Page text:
I received two books recently, both of which I was first acquainted with in Kenya. One is Africa Adorned by Angela Fisher, a collection of magnificent photographs and documentation of tribal adornment from all over Africa. The other is We Are All Weird by Seth Godin, an author to whom I have our own Jared Angaza to thank for introducing me to.
“Human beings prefer to organize in tribes, into groups of people who share a leader or culture or definition of normal“. -Godin
As I was looking through photographs of women with large coins sewn into their braids and men strapped into beaded corsets, I thought immediately of the phrase ‘definition of normal’.
How often do you look at others and feel that they are behaving in a way that you would call ‘weird’ (or something of the sort)? How often do you take a step back from that first instinct and think about how the person you are perceiving to be weird is perhaps just behaving in ways that are fulfilling the same needs in him or her that you have in yourself?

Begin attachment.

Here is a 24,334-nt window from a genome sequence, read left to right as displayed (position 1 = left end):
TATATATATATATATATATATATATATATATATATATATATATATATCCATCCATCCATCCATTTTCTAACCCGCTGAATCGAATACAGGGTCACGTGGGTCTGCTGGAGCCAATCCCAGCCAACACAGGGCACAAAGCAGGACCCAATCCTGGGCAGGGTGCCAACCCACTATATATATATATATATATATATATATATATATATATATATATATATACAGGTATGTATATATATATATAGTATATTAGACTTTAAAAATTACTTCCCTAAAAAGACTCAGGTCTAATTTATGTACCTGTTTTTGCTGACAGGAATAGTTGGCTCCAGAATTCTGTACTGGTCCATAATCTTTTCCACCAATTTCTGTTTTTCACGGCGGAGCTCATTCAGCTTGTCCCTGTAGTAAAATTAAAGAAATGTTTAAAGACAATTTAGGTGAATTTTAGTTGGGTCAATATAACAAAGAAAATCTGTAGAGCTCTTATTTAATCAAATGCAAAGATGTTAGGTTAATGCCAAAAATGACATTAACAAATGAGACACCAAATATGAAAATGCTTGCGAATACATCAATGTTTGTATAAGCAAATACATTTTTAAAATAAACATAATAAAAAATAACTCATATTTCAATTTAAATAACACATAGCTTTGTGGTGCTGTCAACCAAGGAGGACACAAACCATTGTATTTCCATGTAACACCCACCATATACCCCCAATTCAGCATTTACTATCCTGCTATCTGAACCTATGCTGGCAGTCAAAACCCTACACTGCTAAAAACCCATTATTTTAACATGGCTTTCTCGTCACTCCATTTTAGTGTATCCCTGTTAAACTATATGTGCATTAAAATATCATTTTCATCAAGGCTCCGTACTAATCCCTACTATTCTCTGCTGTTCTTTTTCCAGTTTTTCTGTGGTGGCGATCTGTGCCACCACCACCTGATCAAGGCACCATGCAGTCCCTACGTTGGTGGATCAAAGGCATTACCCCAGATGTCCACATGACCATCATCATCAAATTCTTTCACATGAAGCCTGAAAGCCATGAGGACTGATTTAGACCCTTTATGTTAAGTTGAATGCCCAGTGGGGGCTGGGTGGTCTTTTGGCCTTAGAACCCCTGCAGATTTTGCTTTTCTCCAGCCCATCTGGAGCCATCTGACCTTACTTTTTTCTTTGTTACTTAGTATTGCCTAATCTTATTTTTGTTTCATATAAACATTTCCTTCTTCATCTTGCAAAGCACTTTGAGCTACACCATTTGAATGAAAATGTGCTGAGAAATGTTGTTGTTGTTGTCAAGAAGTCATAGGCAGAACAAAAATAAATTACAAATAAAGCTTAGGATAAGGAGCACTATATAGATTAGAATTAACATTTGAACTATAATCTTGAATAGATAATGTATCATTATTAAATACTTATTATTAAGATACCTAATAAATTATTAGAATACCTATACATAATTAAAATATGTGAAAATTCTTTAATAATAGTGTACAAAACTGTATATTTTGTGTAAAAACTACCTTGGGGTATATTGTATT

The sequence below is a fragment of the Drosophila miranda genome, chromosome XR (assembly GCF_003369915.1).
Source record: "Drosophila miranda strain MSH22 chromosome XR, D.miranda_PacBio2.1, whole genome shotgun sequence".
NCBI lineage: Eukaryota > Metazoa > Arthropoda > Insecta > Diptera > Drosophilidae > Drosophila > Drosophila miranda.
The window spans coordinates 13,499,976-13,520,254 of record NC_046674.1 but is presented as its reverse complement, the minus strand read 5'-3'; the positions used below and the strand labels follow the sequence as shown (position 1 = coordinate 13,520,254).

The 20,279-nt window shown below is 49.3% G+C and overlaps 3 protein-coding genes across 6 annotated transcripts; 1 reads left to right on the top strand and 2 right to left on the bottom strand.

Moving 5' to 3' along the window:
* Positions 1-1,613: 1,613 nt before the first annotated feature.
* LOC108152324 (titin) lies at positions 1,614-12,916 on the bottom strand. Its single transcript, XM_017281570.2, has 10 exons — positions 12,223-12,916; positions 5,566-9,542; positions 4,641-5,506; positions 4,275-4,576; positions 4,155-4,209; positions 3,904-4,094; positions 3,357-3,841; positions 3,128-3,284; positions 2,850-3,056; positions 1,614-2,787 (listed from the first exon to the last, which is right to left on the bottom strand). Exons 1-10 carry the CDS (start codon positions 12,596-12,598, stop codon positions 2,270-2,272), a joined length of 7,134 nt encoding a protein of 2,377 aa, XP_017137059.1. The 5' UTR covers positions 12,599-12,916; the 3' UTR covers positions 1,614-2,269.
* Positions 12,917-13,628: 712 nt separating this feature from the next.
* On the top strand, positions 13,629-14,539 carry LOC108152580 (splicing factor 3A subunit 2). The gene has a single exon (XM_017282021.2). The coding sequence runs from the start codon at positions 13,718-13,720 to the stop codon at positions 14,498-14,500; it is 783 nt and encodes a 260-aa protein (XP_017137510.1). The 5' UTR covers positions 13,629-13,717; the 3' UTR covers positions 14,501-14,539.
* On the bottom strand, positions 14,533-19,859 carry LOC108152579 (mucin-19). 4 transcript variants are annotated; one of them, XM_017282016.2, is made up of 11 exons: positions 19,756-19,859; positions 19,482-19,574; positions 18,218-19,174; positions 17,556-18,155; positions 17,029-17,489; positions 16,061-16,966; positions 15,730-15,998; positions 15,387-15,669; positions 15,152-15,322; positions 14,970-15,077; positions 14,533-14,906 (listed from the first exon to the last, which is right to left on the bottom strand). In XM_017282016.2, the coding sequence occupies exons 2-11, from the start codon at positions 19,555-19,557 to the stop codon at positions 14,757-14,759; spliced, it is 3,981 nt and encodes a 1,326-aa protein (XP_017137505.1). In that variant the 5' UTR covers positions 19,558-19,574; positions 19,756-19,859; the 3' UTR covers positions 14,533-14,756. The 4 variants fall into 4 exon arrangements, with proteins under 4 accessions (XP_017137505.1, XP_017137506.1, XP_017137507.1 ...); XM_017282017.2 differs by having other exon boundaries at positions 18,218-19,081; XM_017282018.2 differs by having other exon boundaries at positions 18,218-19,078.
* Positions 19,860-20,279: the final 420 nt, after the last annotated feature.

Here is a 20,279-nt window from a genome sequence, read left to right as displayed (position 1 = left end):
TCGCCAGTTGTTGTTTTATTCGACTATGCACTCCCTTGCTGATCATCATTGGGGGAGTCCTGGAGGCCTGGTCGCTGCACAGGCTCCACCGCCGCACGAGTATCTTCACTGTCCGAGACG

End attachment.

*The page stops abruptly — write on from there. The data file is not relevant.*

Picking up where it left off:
I doubt if any person on this earth isn’t familiar with that feeling. We are all brought up learning ways in which we are supposed to behave and ways in which we are not. We are all brought up with different notions of what is “normal”.
The next time you feel that initial discomfort or sense or superiority at being in the presence of someone behaving in a way that is weird to you, think of the idea that perhaps they merely have a different definition of normal.
And while you’re at it, take a little pride in the diversity of our world, and the willingness of some to break the norms of the masses. Then go break some norms yourself.
How would you behave if you were being completely honest and true to yourself?